Dark Arts Surfboard Review
Board and Dims:
Pyzel Phantom – ROUND 5’11” | 19 1/8″ | 2 7/16″ | 29.1L / 3 Fin | Futures
Ok, by now you’ve probably heard of Dark Arts but what you’re really wondering is “are they worth the money?”
If you didn’t already see the rating, the short answer is a resounding ‘hell yes.’
At nearly 30% to 80% the cost of most surfboards, I’ll assure you that the juice is worth the squeeze. I’ll give my first hand review below but we should probably start with some background info for the uninitiated. Dark Arts boards have some interesting characteristics worth exploring, so I’ll go into these a bit more below.
From $1,095 to $1,395
Get $100 off Dark Arts using my Link
Review of: Dark Arts (Pyzel Phantom)
FLEX & FEEL
RAIL TO RAIL
My Dark Arts is a few months old. It still has no pressure dings and rides like it did at the time of purchase.
Note that for this review, I am providing a review of the Dark Arts construction as a whole, not a specific board or model.
That is important to note because of these key takeaways:
Dark Arts Construction
Dark Arts boards consist of an EPS core wrapped in fiberglass, layered with carbon fiber, that is glassed with epoxy resin (hot coat), and an additional epoxy resin (clear coat). They are vacuum-sealed as well for strength.
The carbon fiber explains a lot about the price point and explains their liveliness and spring. Carbon is known for being super strong while being lightweight and flexible, seemingly making it an excellent choice for surfboard construction.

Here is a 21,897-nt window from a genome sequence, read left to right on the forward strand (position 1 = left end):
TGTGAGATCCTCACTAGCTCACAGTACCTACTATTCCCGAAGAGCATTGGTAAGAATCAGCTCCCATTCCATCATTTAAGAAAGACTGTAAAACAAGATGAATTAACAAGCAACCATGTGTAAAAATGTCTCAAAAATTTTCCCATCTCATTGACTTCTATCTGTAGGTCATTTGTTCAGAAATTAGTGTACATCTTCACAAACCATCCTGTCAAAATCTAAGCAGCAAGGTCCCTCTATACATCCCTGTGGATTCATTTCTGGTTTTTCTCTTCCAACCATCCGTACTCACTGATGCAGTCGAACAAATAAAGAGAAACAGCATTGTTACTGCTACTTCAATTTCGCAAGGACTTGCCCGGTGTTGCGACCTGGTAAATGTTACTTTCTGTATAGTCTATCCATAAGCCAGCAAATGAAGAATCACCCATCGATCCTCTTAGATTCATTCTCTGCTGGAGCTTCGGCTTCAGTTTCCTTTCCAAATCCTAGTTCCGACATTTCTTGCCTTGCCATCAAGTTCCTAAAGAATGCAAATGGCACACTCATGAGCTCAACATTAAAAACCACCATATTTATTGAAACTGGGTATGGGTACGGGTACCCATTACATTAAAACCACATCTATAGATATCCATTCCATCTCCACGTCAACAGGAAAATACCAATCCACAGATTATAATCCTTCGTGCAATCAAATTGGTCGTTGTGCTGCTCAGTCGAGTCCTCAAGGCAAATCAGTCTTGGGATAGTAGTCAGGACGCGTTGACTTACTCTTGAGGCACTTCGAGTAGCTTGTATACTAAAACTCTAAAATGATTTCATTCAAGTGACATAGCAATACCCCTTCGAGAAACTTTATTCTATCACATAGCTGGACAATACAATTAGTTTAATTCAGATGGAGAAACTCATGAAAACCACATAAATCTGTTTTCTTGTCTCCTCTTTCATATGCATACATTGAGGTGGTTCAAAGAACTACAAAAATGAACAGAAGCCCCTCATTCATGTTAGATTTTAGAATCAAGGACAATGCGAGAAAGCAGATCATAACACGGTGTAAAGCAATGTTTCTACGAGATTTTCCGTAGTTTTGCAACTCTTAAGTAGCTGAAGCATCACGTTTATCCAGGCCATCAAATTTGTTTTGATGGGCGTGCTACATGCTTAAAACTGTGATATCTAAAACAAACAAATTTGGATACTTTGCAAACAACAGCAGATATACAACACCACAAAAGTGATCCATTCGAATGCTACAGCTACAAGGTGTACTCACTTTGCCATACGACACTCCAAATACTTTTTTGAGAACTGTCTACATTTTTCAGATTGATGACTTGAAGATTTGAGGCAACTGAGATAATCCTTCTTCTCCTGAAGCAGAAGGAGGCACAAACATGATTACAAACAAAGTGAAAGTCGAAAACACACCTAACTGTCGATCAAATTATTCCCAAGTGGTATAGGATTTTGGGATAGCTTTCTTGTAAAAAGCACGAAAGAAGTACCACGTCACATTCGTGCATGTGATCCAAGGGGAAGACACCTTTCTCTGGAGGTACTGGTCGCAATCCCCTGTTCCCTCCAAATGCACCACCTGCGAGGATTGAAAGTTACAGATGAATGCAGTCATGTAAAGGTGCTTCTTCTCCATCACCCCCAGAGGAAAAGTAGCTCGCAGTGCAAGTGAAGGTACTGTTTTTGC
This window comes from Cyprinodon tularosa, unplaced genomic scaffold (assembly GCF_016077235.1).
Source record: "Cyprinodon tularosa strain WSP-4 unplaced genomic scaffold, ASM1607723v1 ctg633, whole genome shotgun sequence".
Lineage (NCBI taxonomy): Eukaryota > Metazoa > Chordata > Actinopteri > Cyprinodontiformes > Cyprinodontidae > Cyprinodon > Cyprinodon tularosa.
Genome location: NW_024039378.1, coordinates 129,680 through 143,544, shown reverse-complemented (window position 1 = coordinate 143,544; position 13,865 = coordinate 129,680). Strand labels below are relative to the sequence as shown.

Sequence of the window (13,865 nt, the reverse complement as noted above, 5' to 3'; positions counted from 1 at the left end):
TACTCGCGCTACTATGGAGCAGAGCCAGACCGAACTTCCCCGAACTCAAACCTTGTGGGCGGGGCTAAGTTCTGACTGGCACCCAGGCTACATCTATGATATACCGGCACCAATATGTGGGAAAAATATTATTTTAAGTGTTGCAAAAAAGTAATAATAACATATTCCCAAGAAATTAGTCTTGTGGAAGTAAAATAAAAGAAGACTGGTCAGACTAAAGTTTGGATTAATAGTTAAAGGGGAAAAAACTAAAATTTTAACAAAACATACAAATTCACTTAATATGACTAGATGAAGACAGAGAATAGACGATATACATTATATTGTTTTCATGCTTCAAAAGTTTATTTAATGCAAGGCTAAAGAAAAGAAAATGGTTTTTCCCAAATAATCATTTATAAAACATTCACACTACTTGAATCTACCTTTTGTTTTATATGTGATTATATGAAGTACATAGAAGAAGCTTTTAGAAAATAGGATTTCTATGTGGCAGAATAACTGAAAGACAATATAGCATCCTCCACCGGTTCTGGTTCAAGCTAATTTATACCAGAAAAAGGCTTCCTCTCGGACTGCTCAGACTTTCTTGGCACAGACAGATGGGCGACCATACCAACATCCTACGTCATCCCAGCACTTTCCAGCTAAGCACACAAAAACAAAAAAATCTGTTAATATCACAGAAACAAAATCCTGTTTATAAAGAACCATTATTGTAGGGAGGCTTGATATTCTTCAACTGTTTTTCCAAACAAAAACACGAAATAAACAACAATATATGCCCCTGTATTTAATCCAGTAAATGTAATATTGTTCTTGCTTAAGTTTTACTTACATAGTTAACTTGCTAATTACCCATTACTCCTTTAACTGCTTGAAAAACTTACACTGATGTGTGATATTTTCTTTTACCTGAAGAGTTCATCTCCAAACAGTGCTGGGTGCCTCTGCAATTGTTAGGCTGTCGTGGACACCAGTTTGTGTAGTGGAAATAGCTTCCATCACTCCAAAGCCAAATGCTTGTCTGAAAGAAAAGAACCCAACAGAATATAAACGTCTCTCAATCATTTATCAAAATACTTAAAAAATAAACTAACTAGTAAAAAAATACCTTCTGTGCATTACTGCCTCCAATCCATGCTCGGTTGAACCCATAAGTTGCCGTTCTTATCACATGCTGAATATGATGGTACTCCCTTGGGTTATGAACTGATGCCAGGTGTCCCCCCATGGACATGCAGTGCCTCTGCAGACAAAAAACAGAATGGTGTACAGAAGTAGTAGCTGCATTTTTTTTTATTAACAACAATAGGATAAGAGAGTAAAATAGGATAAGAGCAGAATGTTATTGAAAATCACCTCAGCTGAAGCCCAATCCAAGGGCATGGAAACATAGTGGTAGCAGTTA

From $1,095 to $1,395
Get $100 off Dark Arts Using my link
DARK ARTS SURFBOARDS
Admittedly, the construction took me a while to get used to. My friends who tried it (and surf a lot better than me) instantly surfed 2x faster and performed some of the best turns I’d ever seen them do.
It took me a bit longer to get used to my board, mostly because the weight was unlike anything else I’d ever surfed (~ 1/3 of the weight of a traditional poly board).
The board construction is super lively, meaning it paddles really well and the flex generates speed like a bat out of hell.
Seriously, when you see someone firsthand surfing amongst a crew of non-Dark Arts guys, you are left wondering where they get their edge from. The boards really are that fast.
One of the most important things to keep in mind when considering a Dark Arts is its durability. If you are going to spend $1,300 on a board, you can justify it knowing that it will likely last you 3 or more years. Compare this to the longevity of most other boards, which for me is generally 1 year.
Like with most things in the sporting world, weight reduction is always a component of progression. This is where these boards really shine.
I will say, however, that the significant difference in weight took me some time to get used to.
Yes, what you have heard is true, these boards are expensive. If you can justify the cost, you’ll be getting a superior product that lasts longer, helps you surf better, and is less prone to the typical wear and tear of traditional PU or epoxy surfboards.
For me, I usually go down a little in volume with epoxy boards. For example, I usually ride shortboards just shy of 30 liters but for this construction and its inherent buoyancy, I went down to 29.1 liters.
If you can’t already tell, I really love the Dark Arts board that I purchased. If you can fork out the extra cash, are looking for a performance edge anywhere you can get it, and like the idea of investing in a construction that will last 2 to 3 times longer than your typical board, it is worth considering.
Plus with my $100 discount link, you save a little coin.
On the other hand, if you don’t care about the above or just can’t justify spending over $1k for a surfboard, there are still great options out there for about $600 to $800.
Frequents FP & Sebastian Inlet’s.